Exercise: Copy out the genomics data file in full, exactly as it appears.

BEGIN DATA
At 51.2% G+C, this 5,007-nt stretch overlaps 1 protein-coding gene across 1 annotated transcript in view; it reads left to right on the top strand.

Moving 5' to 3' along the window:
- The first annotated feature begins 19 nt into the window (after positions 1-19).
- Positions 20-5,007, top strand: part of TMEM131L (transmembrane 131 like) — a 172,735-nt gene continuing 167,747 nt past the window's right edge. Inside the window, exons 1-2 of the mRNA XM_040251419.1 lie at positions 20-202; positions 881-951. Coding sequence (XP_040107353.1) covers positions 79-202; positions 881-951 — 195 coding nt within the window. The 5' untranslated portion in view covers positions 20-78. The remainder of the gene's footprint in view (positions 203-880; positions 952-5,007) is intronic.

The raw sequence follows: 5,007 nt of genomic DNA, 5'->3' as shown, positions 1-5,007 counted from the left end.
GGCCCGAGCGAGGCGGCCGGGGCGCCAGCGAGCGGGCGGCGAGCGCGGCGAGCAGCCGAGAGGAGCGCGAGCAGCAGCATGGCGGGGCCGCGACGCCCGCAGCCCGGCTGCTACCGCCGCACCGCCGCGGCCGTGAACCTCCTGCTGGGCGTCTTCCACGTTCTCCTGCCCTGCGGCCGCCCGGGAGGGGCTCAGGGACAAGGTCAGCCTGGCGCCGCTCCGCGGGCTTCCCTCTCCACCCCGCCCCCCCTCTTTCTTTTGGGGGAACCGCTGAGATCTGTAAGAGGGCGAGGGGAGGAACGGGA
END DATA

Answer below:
At 51.2% G+C, this 5,007-nt stretch overlaps 1 protein-coding gene across 1 annotated transcript in view; it reads left to right on the top strand.

Moving 5' to 3' along the window:
- The first annotated feature begins 19 nt into the window (after positions 1-19).
- Positions 20-5,007, top strand: part of TMEM131L (transmembrane 131 like) — a 172,735-nt gene continuing 167,747 nt past the window's right edge. Inside the window, exons 1-2 of the mRNA XM_040251419.1 lie at positions 20-202; positions 881-951. Coding sequence (XP_040107353.1) covers positions 79-202; positions 881-951 — 195 coding nt within the window. The 5' untranslated portion in view covers positions 20-78. The remainder of the gene's footprint in view (positions 203-880; positions 952-5,007) is intronic.

The raw sequence follows: 5,007 nt of genomic DNA, 5'->3' as shown, positions 1-5,007 counted from the left end.
GGCCCGAGCGAGGCGGCCGGGGCGCCAGCGAGCGGGCGGCGAGCGCGGCGAGCAGCCGAGAGGAGCGCGAGCAGCAGCATGGCGGGGCCGCGACGCCCGCAGCCCGGCTGCTACCGCCGCACCGCCGCGGCCGTGAACCTCCTGCTGGGCGTCTTCCACGTTCTCCTGCCCTGCGGCCGCCCGGGAGGGGCTCAGGGACAAGGTCAGCCTGGCGCCGCTCCGCGGGCTTCCCTCTCCACCCCGCCCCCCCTCTTTCTTTTGGGGGAACCGCTGAGATCTGTAAGAGGGCGAGGGGAGGAACGGGA